By Jonathan Kennett 2010 [This article was previously published in Spoke Magazine]
Boredom is a terrible thing. Terrible. Back in 1991 I washed up in Wellington, broke and jobless after a long cycling trip overseas. The dole queue seemed like my best bet, so I signed up. But while walking home, day dreaming of all the riding I would do, I bumped into the manager of the Bivouac shop at the bottom of The Terrace and I had a job on the spot.
Now don’t get me wrong. I like to work. But after months of selling packs and sleeping bags I was bored and dreaming of escape plans. Between serving customers and stocktaking I’d been sketching mountain bike maps on the back of till receipts. Would a guide book be a goer? My brother Paul and friend Patrick had similar dreams, so I clocked off and we hit the road in search of classic rides.
Back then most New Zealanders knew as much about mountain biking as we knew about writing books. Experience is the best teacher.
It sounds like a bad road movie: a bunch of twenty-somethings roaming the backblocks in a borrowed Holden looking for adventure. Except for sex, drugs and rock and roll, substitute smelly socks, mugs of milo, and sausage rolls.
Armed with a list of tracks Paul had garnered from Karapoti Classic riders, we free-camped and rode every day until we had sore legs, battered bikes and enough material for a book.
As newbies we were easily distracted. One day while paragliding Patrick ended up in A&E after bouncing off a cliff above Taylors Mistake. Another time we rode near Hanmer through thick snow. After a long slog we just made it back as night fell and our toes froze.
But we had strengths too. Patrick knew how to string a sentence together, and where those apostrophe's went. And Paul had edited a mountain bike zine and owned a computer capable of laying the book out. Don’t laugh – back then few people owned computers.
And we had luck on our side.
The time was right for a mountain bike guide book. Classic New Zealand Mountain Bike Rides surprised our publisher by hitting the bestseller list for eight weeks. Two reprints followed in as many months. And then our publisher dropped it. In fact they dropped everything except government publications, and we ended up with the copyright. So in 1993 we decided to publish a second edition on our own. My brother Simon was back from racing overseas so he came on board. The Kennett Bros business was born.
The second edition was bigger, had more maps, and introducted an animated flick cartoon. Now there was a labour of love: Paul videoed a trials rider and printed every fourth frame, which was then traced by our sister, Penny, scanned and placed at the corner of every page. I added an evil rock creature, to explain why the rider crashed.
Great guidebooks need inspiring photos. Our styles range from Dave Mitchell’s epic landscapes, Caleb Smith’s arty shots, to our quirky ideas-based photos. Getting slide film developed was an uncertain process, whereas with today's digital cameras we know if we’ve got a money shot before remounting our bikes.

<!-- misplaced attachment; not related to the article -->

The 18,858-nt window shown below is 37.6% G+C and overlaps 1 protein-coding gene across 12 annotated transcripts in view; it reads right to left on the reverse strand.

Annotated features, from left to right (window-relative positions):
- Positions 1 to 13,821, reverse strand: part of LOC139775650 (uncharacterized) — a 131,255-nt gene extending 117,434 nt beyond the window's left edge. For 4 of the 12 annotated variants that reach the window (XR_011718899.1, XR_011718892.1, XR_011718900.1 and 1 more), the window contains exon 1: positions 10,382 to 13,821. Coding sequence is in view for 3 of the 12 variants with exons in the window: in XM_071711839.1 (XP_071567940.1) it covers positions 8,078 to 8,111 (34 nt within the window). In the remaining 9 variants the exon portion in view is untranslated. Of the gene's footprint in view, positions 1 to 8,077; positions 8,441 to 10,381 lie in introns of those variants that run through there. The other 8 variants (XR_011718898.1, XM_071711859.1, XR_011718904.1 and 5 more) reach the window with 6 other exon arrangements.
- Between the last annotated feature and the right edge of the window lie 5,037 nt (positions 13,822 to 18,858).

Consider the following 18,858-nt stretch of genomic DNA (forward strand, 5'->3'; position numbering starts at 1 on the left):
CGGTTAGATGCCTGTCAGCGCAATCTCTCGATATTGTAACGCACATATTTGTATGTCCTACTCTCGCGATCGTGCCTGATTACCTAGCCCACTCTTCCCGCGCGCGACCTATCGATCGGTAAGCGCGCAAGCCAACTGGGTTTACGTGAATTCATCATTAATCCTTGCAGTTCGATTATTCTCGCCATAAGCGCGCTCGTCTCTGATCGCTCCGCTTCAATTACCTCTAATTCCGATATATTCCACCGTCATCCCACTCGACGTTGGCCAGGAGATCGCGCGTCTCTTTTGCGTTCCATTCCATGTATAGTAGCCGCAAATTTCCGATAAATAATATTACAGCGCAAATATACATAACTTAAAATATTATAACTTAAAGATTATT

People ask if we make money from our books. In short: not much.
Authors typically make ten percent of the cover price, with the rest going to the publisher, retailer and GST. After choosing to become publishers, we ended up with a bigger slice of the pie, but had to meet the costs of writing, illustrating, editing, printing, marketing and distributing our books. We lived frugally and worked in Lambton Quay's dingiest office. I might have done better flipping burgers, but the path l travelled was heaps more fun.
More recently we have upped our tempo. In the last 6 years we have published a cycling history each year. The first was Ride and the latest was Dreams and Demons, our only two histories that have broken even.
But as every artist knows, money isn't everything. Our readers appreciate a labour of love, and are generous with sharing trail tips, photos, cycling stories and offering enduring friendships.
We have rich lives. We love creating things. Publishing books is satisfying – to smell the ink and watch a year’s work roll off a printing press is mesmerising. Many readers are also track builders, and relish the feeling of stepping back and looking at a new stretch of freshly dug trail. It’s the same with writing. An hour ago this article was a blank screen. And like track building, it doesn’t suit everyone and is often damn hard work.
Hardest of all is accepting criticism. Taking constructive criticism is a major part of the publishing process. Some call it “killing your babies”. Your baby is that special sentence you created and swear is your best work. Invariably, editors hate it and convince you to give it the chop. Ouch. But then, if it was easy, I’d probably be bored out of my brains.